For large tanks, a simple air stone will not do the trick. For small
tanks, like this 5-gallon tank here, it is probably the best approach
for creating water movement. For a small tank, you donít want to have
too strong of a current because the water will be like a fire hydrant.
Remember, you want to break the surface of your water to prevent the protein
film from forming and for increased surface area.
As I said, the use of air stones is the most common approach for creating
water movement, but is usually insufficient alone. The next most common
approach is to use an undergravel filter. This is supposed to create current
by pulling water through the gravel and out through the lift tubes. This
method relies upon the power of the rising bubbles in the lift tubes to
pull water through the gravel. This alone would hardly constitute an adequate
system for water flow. Maybe as a filter it works, but we're not talking
about filtration. We're talking about creating water movement.
I have seen two adaptations to Under Gravel Filters that seem to work
pretty well. One method is to put a power head on the lift tube to more
forcibly pull the water through the gravel and up the lift tubes. The
water is then redirected back into the tank in a stream. This stream can
be made more turbulent by introducing bubbles into the lift tube or power
The second method is to use MarineLand's Reverse Flow Kit. This works
by pushing the water through the gravel instead of pulling it. I think
the second method is best in terms of filtration, but if we keep our goals
in mind, we will realize that the first method is the best at creating
current. A concentrated stream of water near the top is going to disturb
the surface better than a diffuse current rising from the gravel. It will
also help circulate the water because it is pulling water directly from
the bottom of the tank and spitting it out at the top.
A few people use the Rio Duckbill Rotator. It attaches to most powerheads
and slowly rotates, distributing flow 360 degrees. This powerhead attachment
is useful because it changes up the current so that it is not always blowing
in one fixed direction. It is also very good at overcoming the problem
of "dead spots" in your tank. It also meets some of our other criteria
for a good water movement system by increasing the surface area of the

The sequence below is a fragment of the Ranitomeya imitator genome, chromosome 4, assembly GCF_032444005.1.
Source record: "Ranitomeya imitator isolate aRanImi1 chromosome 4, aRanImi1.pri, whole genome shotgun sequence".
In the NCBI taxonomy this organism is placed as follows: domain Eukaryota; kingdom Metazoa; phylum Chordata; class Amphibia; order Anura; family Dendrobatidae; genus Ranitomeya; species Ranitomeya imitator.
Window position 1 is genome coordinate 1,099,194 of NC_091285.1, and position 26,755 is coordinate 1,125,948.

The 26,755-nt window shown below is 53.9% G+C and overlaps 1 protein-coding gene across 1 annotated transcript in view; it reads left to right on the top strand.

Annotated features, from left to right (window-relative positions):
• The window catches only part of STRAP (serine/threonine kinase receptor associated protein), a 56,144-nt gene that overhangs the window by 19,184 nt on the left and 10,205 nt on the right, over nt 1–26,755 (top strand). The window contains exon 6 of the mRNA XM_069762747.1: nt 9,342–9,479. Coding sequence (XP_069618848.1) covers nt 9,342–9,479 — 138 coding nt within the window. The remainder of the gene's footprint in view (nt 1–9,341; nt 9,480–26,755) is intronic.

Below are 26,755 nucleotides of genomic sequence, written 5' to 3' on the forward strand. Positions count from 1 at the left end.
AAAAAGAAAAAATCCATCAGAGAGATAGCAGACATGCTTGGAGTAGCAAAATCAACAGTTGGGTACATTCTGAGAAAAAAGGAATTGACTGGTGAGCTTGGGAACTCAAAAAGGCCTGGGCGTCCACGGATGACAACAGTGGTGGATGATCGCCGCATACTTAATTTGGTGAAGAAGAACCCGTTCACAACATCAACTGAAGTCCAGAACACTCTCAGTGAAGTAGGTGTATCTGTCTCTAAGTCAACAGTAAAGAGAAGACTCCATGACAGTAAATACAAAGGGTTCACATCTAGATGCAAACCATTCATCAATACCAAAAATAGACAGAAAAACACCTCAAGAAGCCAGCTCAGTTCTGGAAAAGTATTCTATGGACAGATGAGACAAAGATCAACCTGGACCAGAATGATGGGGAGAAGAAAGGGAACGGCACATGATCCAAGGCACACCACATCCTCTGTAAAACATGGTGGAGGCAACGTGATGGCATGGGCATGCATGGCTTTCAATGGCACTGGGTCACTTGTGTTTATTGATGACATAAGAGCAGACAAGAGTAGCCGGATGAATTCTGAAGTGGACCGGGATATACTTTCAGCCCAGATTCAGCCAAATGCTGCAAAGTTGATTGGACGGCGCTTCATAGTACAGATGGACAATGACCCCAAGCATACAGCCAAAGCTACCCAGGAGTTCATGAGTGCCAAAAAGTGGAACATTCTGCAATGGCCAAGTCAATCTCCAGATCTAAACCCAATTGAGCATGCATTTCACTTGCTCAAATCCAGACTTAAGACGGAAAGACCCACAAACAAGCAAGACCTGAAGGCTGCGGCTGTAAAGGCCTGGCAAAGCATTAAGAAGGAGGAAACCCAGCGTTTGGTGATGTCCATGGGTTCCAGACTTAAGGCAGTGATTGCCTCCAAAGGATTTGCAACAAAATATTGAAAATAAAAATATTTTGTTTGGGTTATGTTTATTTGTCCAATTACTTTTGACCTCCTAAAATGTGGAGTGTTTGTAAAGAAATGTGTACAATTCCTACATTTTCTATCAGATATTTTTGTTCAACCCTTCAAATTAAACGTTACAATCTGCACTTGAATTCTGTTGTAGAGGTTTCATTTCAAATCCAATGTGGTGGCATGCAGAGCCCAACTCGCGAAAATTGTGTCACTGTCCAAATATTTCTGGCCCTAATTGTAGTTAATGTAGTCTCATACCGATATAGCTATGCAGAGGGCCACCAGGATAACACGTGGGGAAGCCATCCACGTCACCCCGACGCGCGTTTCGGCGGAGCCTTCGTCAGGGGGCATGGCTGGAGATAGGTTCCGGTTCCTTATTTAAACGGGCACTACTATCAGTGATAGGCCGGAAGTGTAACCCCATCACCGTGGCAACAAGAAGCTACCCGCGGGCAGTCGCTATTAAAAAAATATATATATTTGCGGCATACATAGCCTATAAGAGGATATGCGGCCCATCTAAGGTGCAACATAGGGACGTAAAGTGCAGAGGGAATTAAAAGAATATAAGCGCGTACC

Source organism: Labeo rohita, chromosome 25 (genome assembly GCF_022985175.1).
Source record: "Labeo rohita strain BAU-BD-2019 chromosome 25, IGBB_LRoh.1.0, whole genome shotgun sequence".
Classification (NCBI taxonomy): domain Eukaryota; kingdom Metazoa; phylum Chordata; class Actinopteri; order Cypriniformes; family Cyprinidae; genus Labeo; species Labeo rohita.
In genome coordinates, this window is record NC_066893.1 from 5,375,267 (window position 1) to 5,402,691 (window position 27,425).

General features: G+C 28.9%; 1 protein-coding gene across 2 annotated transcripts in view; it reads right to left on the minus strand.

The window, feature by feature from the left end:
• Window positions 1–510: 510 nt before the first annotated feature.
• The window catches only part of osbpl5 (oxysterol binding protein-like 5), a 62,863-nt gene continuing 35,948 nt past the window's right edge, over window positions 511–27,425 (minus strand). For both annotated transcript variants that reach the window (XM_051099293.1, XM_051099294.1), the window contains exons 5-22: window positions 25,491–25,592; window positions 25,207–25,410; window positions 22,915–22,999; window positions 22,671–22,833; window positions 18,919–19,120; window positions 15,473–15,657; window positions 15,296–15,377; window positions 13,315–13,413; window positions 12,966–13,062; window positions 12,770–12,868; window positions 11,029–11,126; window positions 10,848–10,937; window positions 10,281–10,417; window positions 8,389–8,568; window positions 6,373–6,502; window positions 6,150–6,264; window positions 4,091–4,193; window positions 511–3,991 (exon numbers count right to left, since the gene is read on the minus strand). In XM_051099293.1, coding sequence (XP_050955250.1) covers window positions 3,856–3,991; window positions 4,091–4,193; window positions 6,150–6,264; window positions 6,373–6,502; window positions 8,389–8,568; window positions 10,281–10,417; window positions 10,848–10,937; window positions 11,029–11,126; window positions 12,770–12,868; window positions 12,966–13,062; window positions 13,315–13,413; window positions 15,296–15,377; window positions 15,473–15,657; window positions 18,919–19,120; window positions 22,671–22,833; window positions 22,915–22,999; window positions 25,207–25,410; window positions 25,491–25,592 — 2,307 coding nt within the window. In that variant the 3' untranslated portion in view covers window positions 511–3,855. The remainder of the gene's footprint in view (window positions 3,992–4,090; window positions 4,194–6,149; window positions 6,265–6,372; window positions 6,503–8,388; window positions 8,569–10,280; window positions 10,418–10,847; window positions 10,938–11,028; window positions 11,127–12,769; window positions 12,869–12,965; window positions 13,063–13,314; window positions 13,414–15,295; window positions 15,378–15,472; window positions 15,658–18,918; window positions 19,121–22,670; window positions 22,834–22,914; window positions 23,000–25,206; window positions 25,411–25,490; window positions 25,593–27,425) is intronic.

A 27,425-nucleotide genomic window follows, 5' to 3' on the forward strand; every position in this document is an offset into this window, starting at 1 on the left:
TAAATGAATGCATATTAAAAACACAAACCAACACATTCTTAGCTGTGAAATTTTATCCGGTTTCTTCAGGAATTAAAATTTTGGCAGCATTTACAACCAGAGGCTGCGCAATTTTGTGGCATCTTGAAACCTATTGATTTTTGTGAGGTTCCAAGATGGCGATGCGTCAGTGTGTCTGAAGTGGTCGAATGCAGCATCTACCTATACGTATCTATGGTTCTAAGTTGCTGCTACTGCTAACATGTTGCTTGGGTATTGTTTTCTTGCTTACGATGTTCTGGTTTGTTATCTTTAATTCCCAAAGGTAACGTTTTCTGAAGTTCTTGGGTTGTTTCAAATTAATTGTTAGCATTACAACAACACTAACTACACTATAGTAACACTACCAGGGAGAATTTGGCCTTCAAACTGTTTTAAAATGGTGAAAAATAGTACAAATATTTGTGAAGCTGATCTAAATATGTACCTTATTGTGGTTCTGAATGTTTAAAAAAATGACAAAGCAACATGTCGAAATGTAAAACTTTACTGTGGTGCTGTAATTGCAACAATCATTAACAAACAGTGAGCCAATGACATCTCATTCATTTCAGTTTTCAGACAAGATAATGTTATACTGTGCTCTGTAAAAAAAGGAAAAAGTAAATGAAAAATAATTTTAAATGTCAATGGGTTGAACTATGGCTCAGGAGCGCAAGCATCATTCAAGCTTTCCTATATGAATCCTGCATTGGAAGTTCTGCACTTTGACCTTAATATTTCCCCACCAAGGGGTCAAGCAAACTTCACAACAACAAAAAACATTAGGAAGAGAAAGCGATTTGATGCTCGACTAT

water and hence gas exchange.
The Sea Swirl by Aquarium Currents is also designed to eliminate "dead
spots" in the aquarium.
It works by oscillating your return line 90 degrees
every 60 seconds. Aquarium Currents has designed them specifically for
glass or acrylic tanks, and they come in 3 different sizes (Ĺ", ĺ", and
1"). They are designed to work with external pumps, although they could
be fitted to a submersible pump.These are a few examples of what is offered
commercially. What I find to be most fun, however, is to come up with
a system of your own. Really be engineering; dream up your own system.
I'll show you a few examples of what I have used in the past, or still
By having a spray bar, you can create a nice, directional current, and
disturb the surface of your water with the return line. You can adjust
the strength of the current by the size of the holes drilled in the PVC.
The smaller the holes, and the fewer of them, the stronger the current
will be. With this particular setup, I had the PVC just below the surface
of the water, angled horizontally.
What I prefer to do now is have the PVC above the surface of the water
and have it shower the water down, as if it were raining. It is not as
effective at creating a significant current but is effective at breaking
up the surface. I made the holes in my PVC to be pretty small so that
the shower does a good job of breaking up the water. This picture below
is of the top portion of my tank, and you can see the shower penetrating
a couple of inches into the water.